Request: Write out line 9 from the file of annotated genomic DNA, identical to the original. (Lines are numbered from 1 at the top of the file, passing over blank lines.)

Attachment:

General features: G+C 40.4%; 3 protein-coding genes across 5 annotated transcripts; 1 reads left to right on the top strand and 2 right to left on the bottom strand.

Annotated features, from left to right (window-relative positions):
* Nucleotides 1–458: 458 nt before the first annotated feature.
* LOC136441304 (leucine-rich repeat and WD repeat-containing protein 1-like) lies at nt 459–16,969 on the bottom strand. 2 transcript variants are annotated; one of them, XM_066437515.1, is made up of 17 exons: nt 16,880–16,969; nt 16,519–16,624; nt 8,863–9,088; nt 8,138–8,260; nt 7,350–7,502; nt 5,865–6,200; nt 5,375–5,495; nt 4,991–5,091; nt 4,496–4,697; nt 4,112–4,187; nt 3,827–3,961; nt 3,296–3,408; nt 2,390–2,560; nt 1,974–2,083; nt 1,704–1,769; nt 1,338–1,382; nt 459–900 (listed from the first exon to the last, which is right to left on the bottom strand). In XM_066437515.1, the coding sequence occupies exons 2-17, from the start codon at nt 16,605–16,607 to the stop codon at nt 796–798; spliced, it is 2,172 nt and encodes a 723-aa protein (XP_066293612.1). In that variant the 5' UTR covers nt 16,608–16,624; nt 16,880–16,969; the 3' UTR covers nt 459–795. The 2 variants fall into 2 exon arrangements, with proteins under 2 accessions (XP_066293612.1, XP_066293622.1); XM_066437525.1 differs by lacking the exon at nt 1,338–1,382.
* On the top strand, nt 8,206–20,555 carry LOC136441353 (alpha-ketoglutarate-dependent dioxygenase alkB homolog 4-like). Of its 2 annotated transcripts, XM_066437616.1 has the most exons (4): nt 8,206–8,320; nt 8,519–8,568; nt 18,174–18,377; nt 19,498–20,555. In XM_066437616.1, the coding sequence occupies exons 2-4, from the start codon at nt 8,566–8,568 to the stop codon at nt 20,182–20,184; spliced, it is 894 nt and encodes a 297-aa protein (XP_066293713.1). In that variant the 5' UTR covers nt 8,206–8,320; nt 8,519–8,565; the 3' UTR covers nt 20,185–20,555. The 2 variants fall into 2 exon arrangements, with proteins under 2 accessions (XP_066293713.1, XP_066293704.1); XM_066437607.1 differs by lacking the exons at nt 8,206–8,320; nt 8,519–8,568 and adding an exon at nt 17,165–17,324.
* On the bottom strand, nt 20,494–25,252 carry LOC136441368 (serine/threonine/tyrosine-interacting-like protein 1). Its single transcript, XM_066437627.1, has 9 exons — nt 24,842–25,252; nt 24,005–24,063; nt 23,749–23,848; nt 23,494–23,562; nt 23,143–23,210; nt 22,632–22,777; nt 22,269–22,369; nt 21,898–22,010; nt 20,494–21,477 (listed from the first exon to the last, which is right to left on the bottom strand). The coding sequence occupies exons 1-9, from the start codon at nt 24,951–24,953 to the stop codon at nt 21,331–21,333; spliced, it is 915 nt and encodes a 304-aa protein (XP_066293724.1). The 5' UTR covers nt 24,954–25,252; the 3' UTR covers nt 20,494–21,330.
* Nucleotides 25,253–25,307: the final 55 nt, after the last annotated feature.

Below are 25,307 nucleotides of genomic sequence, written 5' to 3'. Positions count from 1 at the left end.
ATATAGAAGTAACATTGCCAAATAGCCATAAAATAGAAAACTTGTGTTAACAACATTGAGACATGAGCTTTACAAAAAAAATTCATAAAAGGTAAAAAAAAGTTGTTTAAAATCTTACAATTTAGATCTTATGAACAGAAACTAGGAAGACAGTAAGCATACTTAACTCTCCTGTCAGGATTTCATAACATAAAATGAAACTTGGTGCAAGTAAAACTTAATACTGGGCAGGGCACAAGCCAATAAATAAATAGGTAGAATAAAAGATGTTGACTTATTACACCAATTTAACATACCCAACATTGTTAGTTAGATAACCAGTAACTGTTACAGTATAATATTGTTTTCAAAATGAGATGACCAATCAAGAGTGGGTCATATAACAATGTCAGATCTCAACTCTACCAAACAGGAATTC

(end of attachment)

ATATAGAAGTAACATTGCCAAATAGCCATAAAATAGAAAACTTGTGTTAACAACATTGAGACATGAGCTTTACAAAAAAAATTCATAAAAGGTAAAAAAAAGTTGTTTAAAATCTTACAATTTAGATCTTATGAACAGAAACTAGGAAGACAGTAAGCATACTTAACTCTCCTGTCAGGATTTCATAACATAAAATGAAACTTGGTGCAAGTAAAACTTAATACTGGGCAGGGCACAAGCCAATAAATAAATAGGTAGAATAAAAGATGTTGACTTATTACACCAATTTAACATACCCAACATTGTTAGTTAGATAACCAGTAACTGTTACAGTATAATATTGTTTTCAAAATGAGATGACCAATCAAGAGTGGGTCATATAACAATGTCAGATCTCAACTCTACCAAACAGGAATTC